By: AKIN ONIGBINDE
By May 29th 2017, the APC government under the leadership of President Muhammadu Buhari will be two years in office. Having reached the midpoint of its 4 year tenure, we consider an assessment of the government to be appropriate. In doing this, it is proper that we base our assessment primarily on how the government has fared in those areas where it made tangible promises to the electorate. The APC, prior to the 2015 elections, clearly and rightly identified security, the economy, corruption and unemployment as the critical issues of concern for Nigerians. Thus, there were major promises made about the provision of security, fight against corruption, job creation and a turnaround of the economy. These were the four cardinal points of promise of the Buhari Government.
There were quite a number of security challenges facing the nation when President Buhari took office, of which the Boko Haram menace was the most serious. By late 2014, the group was in control of a large swathe of the North-East, meeting with little resistance from a dispirited Nigerian army as it sacked one town after the other. Early in 2015, and shortly before the elections, the government of President Goodluck Jonathan stepped up the effort to push back the insurgents, with reports of hired mercenaries and army units from neighboring Chad and other countries contributing to the victories recorded against the group. Immediately after being sworn in, President Buhari ordered a relocation of the Defence Headquarters from Abuja to Maiduguri to battle the insurgency. This was done with dispatch and within the period under review, it can be said that the Nigerian Military has done well in further decimating Boko Haram and reclaiming most of the lost territories in North-Eastern Nigeria. While there may still be room for improvement, sustaining the onslaught against the group, alongside other measures, will likely ensure the return of normalcy in the region soon. It is equally heartwarming that quite a number of the abducted Chibok girls have had their release successfully negotiated. The government must however address concerns about the potential downsides of setting free notable Boko Haram figures in exchange for the girls, in a way that forestalls the possibility of the swapped insurgents inflicting more damage on the country through resumed higher level of insurgency in the long run. There are also issues about numerous other abductees whose cases have been overshadowed by the Chibok abduction. The NIG encourages the Federal Government to generate a reliable data of missing persons across the affected region, and do all within its powers to ensure their safe release.
It must be said though, that in spite of the notable success against Boko Haram, the government of President Buhari has failed remarkably in combating the herdsmen menace that is increasingly ravaging many parts of the country. From Benue to Kaduna, Delta, Enugu and to other parts of the country, Fulani herdsmen continue to unleash terror on communities, destroying settlements, lives and farmlands ostensibly in the search for survival for their cattles. Shockingly, the response of the government to this cancerous development has been tepid, to put it mildly. Expectedly, the herdsmen appear to have been emboldened by the indifference of the government, as well as the defensive rationalizations of powerful persons in government such as Governor Nasir El Rufai of Kaduna State and Senator Rabiu Musa Kwankwanso from Kano. The result has been more coordinated attacks that have made communities, and indeed a couple of states to devise protective measures. This resort to self-help is an indictment of the Federal Government and its tepid response, and may lead to an escalation of the crisis along ethno-religious lines as has been witnessed in a few instances. The government must demonstrate in no unclear terms its readiness to deal with organized crime irrespective of whoever is involved.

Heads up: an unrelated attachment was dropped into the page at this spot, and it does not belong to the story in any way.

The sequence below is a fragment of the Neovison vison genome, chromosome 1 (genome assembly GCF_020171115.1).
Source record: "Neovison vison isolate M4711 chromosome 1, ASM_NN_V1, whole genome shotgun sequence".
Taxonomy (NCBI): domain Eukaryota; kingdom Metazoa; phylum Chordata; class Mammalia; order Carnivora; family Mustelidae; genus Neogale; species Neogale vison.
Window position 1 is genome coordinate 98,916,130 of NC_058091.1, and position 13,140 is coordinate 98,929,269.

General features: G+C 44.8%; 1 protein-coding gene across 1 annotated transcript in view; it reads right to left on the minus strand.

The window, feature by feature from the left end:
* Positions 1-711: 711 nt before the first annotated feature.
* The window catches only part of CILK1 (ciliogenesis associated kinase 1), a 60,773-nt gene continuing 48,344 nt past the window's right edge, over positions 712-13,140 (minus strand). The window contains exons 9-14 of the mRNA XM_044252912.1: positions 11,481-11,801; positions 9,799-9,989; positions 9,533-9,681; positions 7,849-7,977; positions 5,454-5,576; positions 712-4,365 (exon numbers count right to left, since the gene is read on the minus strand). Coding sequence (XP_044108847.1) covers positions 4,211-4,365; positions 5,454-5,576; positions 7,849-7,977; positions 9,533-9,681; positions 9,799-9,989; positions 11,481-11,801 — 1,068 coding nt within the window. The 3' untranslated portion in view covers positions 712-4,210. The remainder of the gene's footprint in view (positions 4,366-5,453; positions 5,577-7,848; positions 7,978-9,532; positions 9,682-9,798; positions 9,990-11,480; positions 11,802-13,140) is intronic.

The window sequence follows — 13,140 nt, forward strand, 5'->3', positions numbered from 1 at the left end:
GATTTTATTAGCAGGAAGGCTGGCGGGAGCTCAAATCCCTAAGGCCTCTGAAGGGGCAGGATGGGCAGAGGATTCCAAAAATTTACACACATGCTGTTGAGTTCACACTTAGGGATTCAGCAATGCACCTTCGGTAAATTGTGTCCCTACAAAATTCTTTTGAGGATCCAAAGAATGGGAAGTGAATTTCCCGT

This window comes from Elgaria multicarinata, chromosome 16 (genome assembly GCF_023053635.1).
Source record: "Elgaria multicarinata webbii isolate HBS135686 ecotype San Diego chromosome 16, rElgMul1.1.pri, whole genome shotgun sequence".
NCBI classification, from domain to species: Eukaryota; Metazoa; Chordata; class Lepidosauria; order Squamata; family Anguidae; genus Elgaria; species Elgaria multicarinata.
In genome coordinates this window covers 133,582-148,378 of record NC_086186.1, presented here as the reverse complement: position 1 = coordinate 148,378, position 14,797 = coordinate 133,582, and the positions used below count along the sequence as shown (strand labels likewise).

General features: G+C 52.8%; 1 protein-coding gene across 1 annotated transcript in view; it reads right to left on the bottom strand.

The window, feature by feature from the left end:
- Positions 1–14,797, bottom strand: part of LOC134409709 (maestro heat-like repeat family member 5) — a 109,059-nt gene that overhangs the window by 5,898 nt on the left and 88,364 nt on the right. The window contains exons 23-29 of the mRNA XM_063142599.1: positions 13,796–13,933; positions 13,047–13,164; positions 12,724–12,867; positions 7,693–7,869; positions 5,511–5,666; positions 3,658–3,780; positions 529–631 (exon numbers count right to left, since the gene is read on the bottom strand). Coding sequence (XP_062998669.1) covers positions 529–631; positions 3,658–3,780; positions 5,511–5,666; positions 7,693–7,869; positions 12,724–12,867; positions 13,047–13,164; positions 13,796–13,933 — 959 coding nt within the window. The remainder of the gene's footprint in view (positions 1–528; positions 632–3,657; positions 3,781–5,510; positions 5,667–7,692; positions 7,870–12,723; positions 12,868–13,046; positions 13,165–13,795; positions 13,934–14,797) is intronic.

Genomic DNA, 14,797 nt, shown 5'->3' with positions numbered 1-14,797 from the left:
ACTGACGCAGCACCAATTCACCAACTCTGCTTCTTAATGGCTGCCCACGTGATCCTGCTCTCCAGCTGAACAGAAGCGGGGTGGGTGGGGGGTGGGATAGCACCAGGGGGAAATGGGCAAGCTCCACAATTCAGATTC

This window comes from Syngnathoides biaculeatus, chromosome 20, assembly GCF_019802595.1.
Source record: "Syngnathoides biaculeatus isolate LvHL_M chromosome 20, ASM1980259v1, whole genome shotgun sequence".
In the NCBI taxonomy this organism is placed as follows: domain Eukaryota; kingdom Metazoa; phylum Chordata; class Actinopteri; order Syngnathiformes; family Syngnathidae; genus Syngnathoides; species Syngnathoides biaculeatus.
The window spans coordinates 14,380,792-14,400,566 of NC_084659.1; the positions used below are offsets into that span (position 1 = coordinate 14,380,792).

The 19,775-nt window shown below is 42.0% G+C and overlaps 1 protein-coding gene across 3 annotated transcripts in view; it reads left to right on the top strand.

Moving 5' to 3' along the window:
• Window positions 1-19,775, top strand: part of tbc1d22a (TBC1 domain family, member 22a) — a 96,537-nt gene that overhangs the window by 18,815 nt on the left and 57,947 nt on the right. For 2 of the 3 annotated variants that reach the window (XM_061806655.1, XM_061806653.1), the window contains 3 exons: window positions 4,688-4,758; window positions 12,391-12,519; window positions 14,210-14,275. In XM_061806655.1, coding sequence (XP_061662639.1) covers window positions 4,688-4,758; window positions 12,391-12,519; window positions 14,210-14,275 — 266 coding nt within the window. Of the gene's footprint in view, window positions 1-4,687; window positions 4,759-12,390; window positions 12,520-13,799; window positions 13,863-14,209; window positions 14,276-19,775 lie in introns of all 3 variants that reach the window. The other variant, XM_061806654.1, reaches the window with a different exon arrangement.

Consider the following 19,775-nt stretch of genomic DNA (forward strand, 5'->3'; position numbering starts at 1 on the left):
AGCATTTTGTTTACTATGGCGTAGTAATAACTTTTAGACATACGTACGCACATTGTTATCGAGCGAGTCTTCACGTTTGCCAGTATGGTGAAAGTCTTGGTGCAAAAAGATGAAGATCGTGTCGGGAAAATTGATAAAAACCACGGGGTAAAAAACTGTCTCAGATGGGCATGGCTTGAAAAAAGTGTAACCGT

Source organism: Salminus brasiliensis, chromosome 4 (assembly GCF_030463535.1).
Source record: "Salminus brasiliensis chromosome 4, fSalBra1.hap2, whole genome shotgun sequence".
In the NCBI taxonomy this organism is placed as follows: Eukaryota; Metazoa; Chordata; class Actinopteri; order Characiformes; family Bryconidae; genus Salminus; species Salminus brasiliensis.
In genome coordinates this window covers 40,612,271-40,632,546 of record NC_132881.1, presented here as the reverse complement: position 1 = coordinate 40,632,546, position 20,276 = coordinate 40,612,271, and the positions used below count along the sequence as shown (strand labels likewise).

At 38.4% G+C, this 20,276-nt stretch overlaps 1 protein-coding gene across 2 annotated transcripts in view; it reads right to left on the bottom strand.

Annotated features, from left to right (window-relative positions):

It is also important that the government of President Buhari begins to pay attention to the rising cases of unresolved murders across the country. From Port-Harcourt to Yenagoa, and to Ijebu Ode among others, cases of killings by assailants continue to be on the increase. This does not bode well for the nation, especially as 2019 approaches.
Economic growth, though quite impressive in 2014, was already showing signs of sluggishness by the second quarter of 2015. According to National Bureau of Statistics (NBS), Nigeria’s real Gross Domestic Product (GDP) growth rate fell to 2.84% in the third quarter of 2015, compared to 6.23% in the same period in 2014. This was to be expected, as there were palpable fear over the outcome of the general elections. The successful completion of the elections and the smooth transition that followed however did not do much to stimulate investors’ confidence in the economy, as the new government halted public spending, and failed to articulate its economic direction for many months. A cabinet was not constituted until after six months, by which time the economy had taken a serious hit. Inevitably, the country slid into recession.
The crisis at the economic front bit harder as the price of oil slumped across the globe. Worse still, the seemingly combative rhetorics of the President seemed to be the motivation needed by militants and criminal elements in the Niger-Delta to sabotage the country’s oil production. This aggravated the acute shortage of foreign earnings that impacted badly on the value of the national currency. Several policies, often short timed and reversed, did little to help the slide. Today, the naira exchanges with the dollar for #375, as opposed to #199 on May 29, 2015.
In the meantime, the country’s debt profile continues to rise. According to the 2017 budget passed by the National Assembly, N1.84trn was allocated for debt servicing, representing 24.73 per cent of the overall budget, as well as 35 percent of projected revenue. With the slow pace of economic diversification, the continued reliance of the economy mainly on petro-dollar gives serious cause for worry. The government therefore needs to do more to widen its revenue base without hurting the economy further, and also manage the debt in a sustainable manner.